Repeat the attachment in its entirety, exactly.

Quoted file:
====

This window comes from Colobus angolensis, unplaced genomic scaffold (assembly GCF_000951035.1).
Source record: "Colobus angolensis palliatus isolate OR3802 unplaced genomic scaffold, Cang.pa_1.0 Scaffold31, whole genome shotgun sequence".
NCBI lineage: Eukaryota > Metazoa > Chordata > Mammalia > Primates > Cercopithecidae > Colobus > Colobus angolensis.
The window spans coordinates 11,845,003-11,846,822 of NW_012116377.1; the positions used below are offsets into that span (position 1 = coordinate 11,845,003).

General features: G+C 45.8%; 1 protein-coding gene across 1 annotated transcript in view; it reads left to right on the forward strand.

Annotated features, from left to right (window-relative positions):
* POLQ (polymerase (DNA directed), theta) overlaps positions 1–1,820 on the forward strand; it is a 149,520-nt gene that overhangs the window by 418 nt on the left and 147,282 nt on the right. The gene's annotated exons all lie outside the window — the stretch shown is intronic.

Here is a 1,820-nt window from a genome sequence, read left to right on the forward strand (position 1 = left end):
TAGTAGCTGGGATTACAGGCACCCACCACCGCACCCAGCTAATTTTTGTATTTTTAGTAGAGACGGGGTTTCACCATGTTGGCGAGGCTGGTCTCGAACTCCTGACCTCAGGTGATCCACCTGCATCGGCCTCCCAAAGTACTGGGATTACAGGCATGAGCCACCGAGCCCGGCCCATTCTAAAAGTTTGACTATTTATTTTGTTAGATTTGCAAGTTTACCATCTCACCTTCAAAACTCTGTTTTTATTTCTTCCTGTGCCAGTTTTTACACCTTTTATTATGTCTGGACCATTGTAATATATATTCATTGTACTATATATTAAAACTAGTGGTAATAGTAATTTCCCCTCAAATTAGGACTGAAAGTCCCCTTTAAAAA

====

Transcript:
This window comes from Colobus angolensis, unplaced genomic scaffold (assembly GCF_000951035.1).
Source record: "Colobus angolensis palliatus isolate OR3802 unplaced genomic scaffold, Cang.pa_1.0 Scaffold31, whole genome shotgun sequence".
NCBI lineage: Eukaryota > Metazoa > Chordata > Mammalia > Primates > Cercopithecidae > Colobus > Colobus angolensis.
The window spans coordinates 11,845,003-11,846,822 of NW_012116377.1; the positions used below are offsets into that span (position 1 = coordinate 11,845,003).

General features: G+C 45.8%; 1 protein-coding gene across 1 annotated transcript in view; it reads left to right on the forward strand.

Annotated features, from left to right (window-relative positions):
* POLQ (polymerase (DNA directed), theta) overlaps positions 1–1,820 on the forward strand; it is a 149,520-nt gene that overhangs the window by 418 nt on the left and 147,282 nt on the right. The gene's annotated exons all lie outside the window — the stretch shown is intronic.

Here is a 1,820-nt window from a genome sequence, read left to right on the forward strand (position 1 = left end):
TAGTAGCTGGGATTACAGGCACCCACCACCGCACCCAGCTAATTTTTGTATTTTTAGTAGAGACGGGGTTTCACCATGTTGGCGAGGCTGGTCTCGAACTCCTGACCTCAGGTGATCCACCTGCATCGGCCTCCCAAAGTACTGGGATTACAGGCATGAGCCACCGAGCCCGGCCCATTCTAAAAGTTTGACTATTTATTTTGTTAGATTTGCAAGTTTACCATCTCACCTTCAAAACTCTGTTTTTATTTCTTCCTGTGCCAGTTTTTACACCTTTTATTATGTCTGGACCATTGTAATATATATTCATTGTACTATATATTAAAACTAGTGGTAATAGTAATTTCCCCTCAAATTAGGACTGAAAGTCCCCTTTAAAAA